ACER is helping a Papua New Guinea university to make more informed decisions about offering places in their courses.
The Papua New Guinea (PNG) University of Technology (UNITECH) receives thousands of applications each year and is implementing policies to ensure a fairer, more transparent selection process to ensure only candidates who have the capacity to benefit from tertiary education are selected.
The university’s Vice Chancellor’s Admission Test Committee conducted a feasibility study in early 2016 related to introducing a compulsory admission test for all school leaver (Grade 12) applicants to their courses for 2017 entry and beyond. Following this study, the UNITECH management team endorsed a plan to use the Special Tertiary Admissions Test (STAT) to introduce a common measurable element in their selection process.
UNITECH Vice Chancellor Dr Albert Schram said, ‘Our Academic Board and Council strongly supported an independent and impartial evaluation of the candidates for all our programs. The findings of the recent enquiry into grade fraud chaired by Dr Sinebare played an important role in this.’
STAT is a tertiary aptitude test developed and managed by the Australian Council for Educational Research (ACER). It is used widely by universities in Australia, as well as by some universities in New Zealand, Ireland and the UK. The results inform the admissions process for participating universities, giving candidates an opportunity to demonstrate their ability to cope with tertiary studies.
As ACER’s Project Director for STAT, Shelley McLean, explains, the test’s purpose is to measure candidates' capacity to perform, rather than their demonstrated performance at the school level.
“There are many factors that can influence a person’s achievement in the final years of school,” Ms McLean said. “STAT enables universities to consider candidates’ inherent aptitude or ability, and not just their achievement to date.”
ACER’s work for UNITECH began with the creation of STAT P, a test form adapted from STAT Multiple Choice, reviewed for language and cultural issues specific to PNG. The aim is for the test to be accessible to most of the candidates, while still providing enough challenge to differentiate among the candidature.
The inaugural STAT P test program was held from 8-9 November 2016 in six locations across PNG. Around 1400 Grade 12 students registered to sit the test.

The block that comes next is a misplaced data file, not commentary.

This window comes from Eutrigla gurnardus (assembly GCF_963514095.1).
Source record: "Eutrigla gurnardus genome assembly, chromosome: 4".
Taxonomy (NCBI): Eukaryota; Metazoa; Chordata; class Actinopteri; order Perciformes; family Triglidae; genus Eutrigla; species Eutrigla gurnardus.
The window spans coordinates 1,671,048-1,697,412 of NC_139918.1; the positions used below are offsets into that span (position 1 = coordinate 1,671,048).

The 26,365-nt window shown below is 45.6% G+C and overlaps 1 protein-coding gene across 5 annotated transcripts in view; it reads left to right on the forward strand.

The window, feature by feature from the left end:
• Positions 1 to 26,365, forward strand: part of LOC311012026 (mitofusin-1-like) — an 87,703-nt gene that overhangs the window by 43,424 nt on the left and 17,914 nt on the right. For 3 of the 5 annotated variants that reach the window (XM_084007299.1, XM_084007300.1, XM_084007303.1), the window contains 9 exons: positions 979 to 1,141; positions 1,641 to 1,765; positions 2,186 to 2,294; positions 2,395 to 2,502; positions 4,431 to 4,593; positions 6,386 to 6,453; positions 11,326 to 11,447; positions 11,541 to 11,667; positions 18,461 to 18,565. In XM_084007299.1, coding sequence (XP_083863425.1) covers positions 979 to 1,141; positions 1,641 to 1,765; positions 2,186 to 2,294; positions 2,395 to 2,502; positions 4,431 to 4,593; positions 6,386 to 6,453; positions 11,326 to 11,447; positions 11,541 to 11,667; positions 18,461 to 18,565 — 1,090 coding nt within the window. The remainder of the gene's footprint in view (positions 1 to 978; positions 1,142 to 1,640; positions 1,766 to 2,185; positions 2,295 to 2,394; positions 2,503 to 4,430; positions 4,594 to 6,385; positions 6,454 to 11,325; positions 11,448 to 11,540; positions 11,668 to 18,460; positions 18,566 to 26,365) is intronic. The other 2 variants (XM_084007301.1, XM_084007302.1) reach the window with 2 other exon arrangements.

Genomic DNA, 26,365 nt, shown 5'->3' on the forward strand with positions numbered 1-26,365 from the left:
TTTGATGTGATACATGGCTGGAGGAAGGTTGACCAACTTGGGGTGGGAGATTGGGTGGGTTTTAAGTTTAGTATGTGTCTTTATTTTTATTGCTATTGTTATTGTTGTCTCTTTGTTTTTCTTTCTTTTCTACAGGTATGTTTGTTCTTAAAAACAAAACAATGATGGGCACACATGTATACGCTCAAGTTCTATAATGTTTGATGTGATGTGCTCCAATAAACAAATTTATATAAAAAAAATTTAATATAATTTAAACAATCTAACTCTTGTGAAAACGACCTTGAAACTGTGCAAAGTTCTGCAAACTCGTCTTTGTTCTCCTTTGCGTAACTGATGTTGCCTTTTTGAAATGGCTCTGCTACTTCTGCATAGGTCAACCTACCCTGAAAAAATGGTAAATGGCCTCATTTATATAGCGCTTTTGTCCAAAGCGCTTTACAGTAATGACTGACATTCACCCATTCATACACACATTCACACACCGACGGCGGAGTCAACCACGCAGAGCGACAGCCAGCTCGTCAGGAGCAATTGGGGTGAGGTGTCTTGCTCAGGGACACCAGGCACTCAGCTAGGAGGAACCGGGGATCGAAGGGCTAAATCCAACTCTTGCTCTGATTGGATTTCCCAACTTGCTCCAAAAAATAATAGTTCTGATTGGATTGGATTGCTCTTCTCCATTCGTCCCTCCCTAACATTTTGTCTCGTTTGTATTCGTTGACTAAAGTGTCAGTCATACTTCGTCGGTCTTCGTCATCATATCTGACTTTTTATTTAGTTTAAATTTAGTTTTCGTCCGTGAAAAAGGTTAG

UNITECH is using STAT P results in conjunction with the Ministry of Education Grade 12 exam results to inform their admissions process and determine which students are likely to succeed at university level study in their programs.
‘UNITECH’s Pro Vice Chancellor, Academic, Dr Augustine Moshi, and his team have done a wonderful job in working with ACER and administering STAT P in six centres across the country. We hope that the other state universities will join in,’ said Dr Schram.
The Secretary of the PNG Department of Higher Education, Research Science and Technology has formally written to UNITECH’s Vice Chancellor to congratulate the university for adopting the STAT aptitude test.
"…[STAT] will assist in improving the quality of the graduate output and increase quality performance in general at the university whilst ensuring that genuine students are enrolled to undertake studies," he wrote.
STAT P will be held annually in November for students applying to commence university study the following year. Applications for the November 2017 sitting of STAT P will open mid-year. ■
Find out more:
For further information about STAT P or to register to take the test, visit https://statpng.acer.edu.au/
‘Evaluation of the Special Tertiary Admissions Test (STAT)’, by Hamish Coates and Tim Friedman, Journal of Higher Education Policy and Management, Vol. 32, Iss. 2, 2010